From Puno you can easily take boat tours from its port, and head on a journey around the lake. The islands dotting the lake vary, from abandoned islets with ruins and those with no cars allowed, to floating islands – remnants of a bygone age.
The town itself doesn’t offer a great deal of entertainment beyond its restaurants and bars, so make sure you soak up everything that the high-altitude lake offers. Getting up early in the morning for a sunrise across the lake is a marvelous way to start your next day of travel.
Read my post A Guide To Visiting Lake Titicaca.
Where to sleep in Puno
Uros Titicaca Lodge
This high-end accommodation option is actually built on one of the floating islands of Uros – a 30-minute boat ride from the coast of Puno. This makes it an ideal place to experience life on the lake. Rooms here are built from wood, and are decorated with regional textiles and ornaments. They all boast incredible views out across the lake.
GHL Hotel Lago Titicaca Puno
Located on Esteves Island – linked by a bridge to the mainland – this large hotel is a polished accommodation option for those wanting a five-star way to stay in Puno. The spacious rooms look over Lake Titicaca, and come with well-appointed bathrooms and high-end amenities.
Inka’s Rest Hostel
Budget but clean and convenient, Inka’s Rest Hostel is a great choice for backpackers and other independent travelers on a budget. It’s location is just a 10-minute walk from the shores of Lake Titicaca, and included in the price of a night’s stay you also get a hearty breakfast to set you up for a day of travel and exploration.
Day 11 – Cusco
Day 11 means you’ll be up bright and early, traveling to the airport where you’ll catch a flight to Cusco. This is a well established route, and your hotel will probably be able to help you arrange the onward travel from Puno, to the airport and onto the flight to Cusco (around one hour).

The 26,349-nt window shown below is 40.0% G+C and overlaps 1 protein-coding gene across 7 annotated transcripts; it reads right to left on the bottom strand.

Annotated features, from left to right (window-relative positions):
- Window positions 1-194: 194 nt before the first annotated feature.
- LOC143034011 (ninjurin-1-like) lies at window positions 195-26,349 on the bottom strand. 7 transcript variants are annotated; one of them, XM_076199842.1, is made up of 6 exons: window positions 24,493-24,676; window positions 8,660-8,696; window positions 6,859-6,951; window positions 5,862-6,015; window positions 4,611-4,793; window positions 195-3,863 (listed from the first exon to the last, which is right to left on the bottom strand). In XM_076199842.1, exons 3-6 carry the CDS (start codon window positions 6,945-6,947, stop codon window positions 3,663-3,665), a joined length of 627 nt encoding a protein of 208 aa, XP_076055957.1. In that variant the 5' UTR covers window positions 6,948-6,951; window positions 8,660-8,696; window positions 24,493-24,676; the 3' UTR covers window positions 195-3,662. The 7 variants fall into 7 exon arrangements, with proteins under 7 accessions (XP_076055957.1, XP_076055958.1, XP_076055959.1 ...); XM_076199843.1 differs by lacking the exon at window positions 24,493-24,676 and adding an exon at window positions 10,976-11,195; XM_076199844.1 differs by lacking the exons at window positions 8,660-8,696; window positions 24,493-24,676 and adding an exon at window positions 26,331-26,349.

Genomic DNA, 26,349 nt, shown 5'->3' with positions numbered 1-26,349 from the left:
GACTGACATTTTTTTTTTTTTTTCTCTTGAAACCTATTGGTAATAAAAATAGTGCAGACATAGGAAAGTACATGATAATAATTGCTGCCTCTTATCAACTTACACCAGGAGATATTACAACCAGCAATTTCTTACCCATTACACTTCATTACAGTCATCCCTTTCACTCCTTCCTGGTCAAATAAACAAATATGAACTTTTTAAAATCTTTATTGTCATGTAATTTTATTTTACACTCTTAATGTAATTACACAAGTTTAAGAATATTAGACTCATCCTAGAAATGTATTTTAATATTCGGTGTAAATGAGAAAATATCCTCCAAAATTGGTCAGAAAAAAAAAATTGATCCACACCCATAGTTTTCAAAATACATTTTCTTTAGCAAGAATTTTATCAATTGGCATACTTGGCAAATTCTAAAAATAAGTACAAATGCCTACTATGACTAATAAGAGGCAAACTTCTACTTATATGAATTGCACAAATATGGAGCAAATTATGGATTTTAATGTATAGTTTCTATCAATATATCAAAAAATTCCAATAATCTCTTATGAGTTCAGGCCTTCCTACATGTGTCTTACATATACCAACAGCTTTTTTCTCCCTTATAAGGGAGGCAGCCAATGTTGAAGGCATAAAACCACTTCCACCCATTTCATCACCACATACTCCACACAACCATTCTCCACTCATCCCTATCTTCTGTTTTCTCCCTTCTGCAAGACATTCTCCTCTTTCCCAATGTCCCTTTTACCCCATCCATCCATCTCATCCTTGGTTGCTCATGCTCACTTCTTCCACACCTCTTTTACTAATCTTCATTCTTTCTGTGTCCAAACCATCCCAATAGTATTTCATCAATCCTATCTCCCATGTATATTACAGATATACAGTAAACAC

You’ll have just one night in Cusco, but that’s enough to get a feel of this high-altitude city in the Peruvian Andes – once the capital of the Inca Empire. Here you can spend time walking around the Spanish colonial center, and learn about the archeological remains to be found here.
Sacsayhuaman, for example – a complex known for its impressive walls – is an easy walk from the Plaza de Armas. In addition, all the colonial churches and San Pedro market make day 11 a day full of discovering the city.
Make sure you get a good rest, as the next day you’ll be traveling to the Sacred Valley, and onwards to the world renowned Machu Picchu.
Where to sleep in Cusco
Hilton Garden Inn Cusco
Located just yards from Cusco’s main square, this modern hotel boasts polished rooms and panoramic views of the city and the surrounding mountains. Guests can relax in luxurious surroundings, enjoy meals at the onsite restaurant, or order room service. There’s even a 24-hour convenience store located on-site.
Casa Cavassa Centro Histórico Cusco
This charming hotel is set inside a colonial-era villa with contemporary interiors. Guest rooms here are comfortable and come with large beds as well as clean, modern bathrooms. Overall the hotel feels safe and welcoming. The location is great: right in the center of the city.
Hostal Santa Rosa Cusco
A budget-friendly accommodation option, this hostel offers up a friendly place to stay in the heart of Cusco. It’s affiliated with a nearby Catholic school. You’ll have the option to stay in either a homely private room or spacious dorm. The garden is a tranquil spot, while mornings mean a plentiful breakfast.
For more information read my post Where To Stay In Cusco.
Days 12-14 – Sacred Valley and Machu Picchu
Arguably the highlight of this classic Peru itinerary, the Sacred Valley – including Machu Picchu – is the reason that many people visit this South American nation. Leaving Cusco, you’ll make your way to the jumping off point – Ollantaytambo.
The best places to visit in the Sacred Valley are Pisac Ruins, Moray Terraces and Maras Salt Mines, other than Ollantaytambo, that is.
Make sure to read my post The Best Guide To The Sacred Valley.
Situated along the Urubamba River, this centuries-old town is largely unchanged from its Inca heyday. Here you can visit the Ollantaytambo ruins: an enormous Inca fortress with hillside stone terraces. Also here is the important Sun Temple and the Princess Baths.
In order to visit the various sites in the Sacred Valley, you will need to get the Cusco Boleto Turistico.
Back in town, you can enjoy a few hours getting lost in the tangle of cobbled streets that still follow the Inca-era layout of the settlement. After dinner at a local restaurant, you can spend the evening resting up ahead of your visit to Machu Picchu.